I checked into my hotel near Times Square at 8th Avenue and 44th Street, dropped my bags, and headed out. I was meeting a college friend for dinner.
We settled on Bryant Park as the meeting spot, an urban oasis near the main public library — a short 10-minute walk away.
With my available few minutes, I snapped some pictures of a quintessential urban park, complete with cafe seating and towering trees. It was gratifying to see it alive and full of people. In the bad old days of New York City, the public shied away from these places that were overrun by drug dealers.
Whatever challenges NYC faces post-COVID, they pale in comparison to the 1970s and 80s. That’s when I lived in New York, where it was a rougher and dirtier place.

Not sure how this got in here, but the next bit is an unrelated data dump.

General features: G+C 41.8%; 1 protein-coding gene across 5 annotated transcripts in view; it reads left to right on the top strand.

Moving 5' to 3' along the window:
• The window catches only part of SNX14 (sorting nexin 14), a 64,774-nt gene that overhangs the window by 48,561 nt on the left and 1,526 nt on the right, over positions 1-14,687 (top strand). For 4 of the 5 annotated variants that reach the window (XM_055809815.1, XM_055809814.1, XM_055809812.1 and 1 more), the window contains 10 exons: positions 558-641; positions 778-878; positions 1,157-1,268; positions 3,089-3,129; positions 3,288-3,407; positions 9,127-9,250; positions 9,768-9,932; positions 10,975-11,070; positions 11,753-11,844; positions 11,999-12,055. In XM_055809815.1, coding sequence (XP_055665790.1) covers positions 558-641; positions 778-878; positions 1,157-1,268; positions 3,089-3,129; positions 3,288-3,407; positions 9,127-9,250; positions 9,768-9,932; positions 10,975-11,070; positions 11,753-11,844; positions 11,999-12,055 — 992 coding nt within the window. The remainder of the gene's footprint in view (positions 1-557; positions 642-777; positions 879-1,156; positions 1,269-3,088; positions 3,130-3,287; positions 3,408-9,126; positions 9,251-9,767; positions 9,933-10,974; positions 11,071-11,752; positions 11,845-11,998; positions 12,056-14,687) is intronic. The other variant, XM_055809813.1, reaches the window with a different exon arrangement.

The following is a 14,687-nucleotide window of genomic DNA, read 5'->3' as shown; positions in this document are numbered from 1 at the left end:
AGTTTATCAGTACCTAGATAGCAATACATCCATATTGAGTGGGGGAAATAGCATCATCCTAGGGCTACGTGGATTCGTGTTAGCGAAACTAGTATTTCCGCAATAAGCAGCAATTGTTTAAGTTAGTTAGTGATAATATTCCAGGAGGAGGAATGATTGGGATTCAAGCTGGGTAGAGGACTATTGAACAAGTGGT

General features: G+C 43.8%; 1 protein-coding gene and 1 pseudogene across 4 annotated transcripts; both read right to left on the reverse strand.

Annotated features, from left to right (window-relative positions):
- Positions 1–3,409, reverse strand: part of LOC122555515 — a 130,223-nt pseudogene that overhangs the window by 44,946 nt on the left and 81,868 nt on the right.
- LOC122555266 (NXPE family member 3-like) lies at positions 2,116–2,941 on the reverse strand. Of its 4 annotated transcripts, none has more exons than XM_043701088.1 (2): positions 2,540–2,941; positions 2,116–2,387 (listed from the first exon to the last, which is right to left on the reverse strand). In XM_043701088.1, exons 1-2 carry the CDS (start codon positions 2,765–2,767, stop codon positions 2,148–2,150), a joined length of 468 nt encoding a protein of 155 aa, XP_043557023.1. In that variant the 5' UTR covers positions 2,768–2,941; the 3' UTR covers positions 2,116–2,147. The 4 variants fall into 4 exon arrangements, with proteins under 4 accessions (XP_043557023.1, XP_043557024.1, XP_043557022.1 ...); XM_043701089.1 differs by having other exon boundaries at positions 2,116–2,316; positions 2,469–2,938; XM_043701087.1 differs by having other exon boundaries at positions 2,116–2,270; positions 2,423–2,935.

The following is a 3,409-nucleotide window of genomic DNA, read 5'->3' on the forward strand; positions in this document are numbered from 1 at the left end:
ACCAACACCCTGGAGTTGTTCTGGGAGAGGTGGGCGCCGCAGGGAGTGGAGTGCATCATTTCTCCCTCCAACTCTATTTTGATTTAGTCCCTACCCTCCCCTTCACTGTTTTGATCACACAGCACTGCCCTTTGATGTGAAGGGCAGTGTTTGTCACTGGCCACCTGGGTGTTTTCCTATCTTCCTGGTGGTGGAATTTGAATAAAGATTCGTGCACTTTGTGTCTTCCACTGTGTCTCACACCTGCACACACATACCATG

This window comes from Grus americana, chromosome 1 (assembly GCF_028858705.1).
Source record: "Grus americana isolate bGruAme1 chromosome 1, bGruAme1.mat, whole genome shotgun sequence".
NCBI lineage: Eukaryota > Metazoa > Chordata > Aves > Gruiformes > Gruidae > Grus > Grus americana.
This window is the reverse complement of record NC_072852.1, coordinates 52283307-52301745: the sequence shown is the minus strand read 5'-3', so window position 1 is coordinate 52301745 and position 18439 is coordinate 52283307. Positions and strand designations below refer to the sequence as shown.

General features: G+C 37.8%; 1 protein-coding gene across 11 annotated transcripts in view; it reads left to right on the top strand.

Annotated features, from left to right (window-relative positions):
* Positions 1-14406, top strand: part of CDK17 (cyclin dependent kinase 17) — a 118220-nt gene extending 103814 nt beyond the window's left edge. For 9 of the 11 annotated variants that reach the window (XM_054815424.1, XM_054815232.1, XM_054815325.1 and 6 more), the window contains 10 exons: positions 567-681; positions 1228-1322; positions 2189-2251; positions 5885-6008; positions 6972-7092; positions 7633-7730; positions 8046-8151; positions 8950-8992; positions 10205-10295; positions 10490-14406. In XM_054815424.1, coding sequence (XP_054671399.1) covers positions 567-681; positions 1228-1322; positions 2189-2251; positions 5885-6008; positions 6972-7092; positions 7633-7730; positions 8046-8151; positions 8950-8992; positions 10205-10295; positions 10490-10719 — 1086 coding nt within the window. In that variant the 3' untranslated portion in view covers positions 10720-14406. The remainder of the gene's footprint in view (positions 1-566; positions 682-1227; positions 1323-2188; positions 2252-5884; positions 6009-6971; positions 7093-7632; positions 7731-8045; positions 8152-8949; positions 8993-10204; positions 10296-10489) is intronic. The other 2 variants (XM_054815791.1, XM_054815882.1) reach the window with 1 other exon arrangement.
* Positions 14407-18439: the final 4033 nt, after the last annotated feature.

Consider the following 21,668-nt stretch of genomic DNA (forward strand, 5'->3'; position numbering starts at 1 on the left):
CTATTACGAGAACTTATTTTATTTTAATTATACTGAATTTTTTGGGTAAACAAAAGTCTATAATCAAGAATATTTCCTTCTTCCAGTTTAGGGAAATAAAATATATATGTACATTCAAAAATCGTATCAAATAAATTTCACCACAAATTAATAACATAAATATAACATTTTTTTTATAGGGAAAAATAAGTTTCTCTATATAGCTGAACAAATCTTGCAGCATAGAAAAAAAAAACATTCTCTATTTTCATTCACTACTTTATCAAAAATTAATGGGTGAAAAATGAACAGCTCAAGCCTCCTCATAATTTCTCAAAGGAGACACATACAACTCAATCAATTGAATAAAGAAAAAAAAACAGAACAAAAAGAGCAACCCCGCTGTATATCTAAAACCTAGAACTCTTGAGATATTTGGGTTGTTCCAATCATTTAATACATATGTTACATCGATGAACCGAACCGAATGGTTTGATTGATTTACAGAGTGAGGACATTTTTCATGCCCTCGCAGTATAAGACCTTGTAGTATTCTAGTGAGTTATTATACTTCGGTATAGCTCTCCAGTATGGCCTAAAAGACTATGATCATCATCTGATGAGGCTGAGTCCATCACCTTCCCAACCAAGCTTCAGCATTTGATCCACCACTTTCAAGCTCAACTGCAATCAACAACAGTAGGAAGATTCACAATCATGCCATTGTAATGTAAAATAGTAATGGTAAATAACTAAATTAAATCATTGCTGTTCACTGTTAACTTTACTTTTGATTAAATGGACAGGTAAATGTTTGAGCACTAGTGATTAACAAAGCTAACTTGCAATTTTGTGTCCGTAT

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2 thoughts on “Bryant Park”
Rougher and dirtier indeed. By the mid-1970s I didn’t want to go near the place. It felt like a real loss, probably because I hung onto a romanticized idea of the city based on a child’s viewpoint from the late ‘40s – early ‘50’s. Basically that of the marvelous cinematography of Woody Allen’s “Manhattan”. Bryant Park was an oasis then, too. One best approached by riding a double-deck, open-air Fifth Avenue bus, followed by some time spent in the hallowed halls of the library.
I’m so glad New York has gotten better. The public deserves their spaces instead of the drug dealers.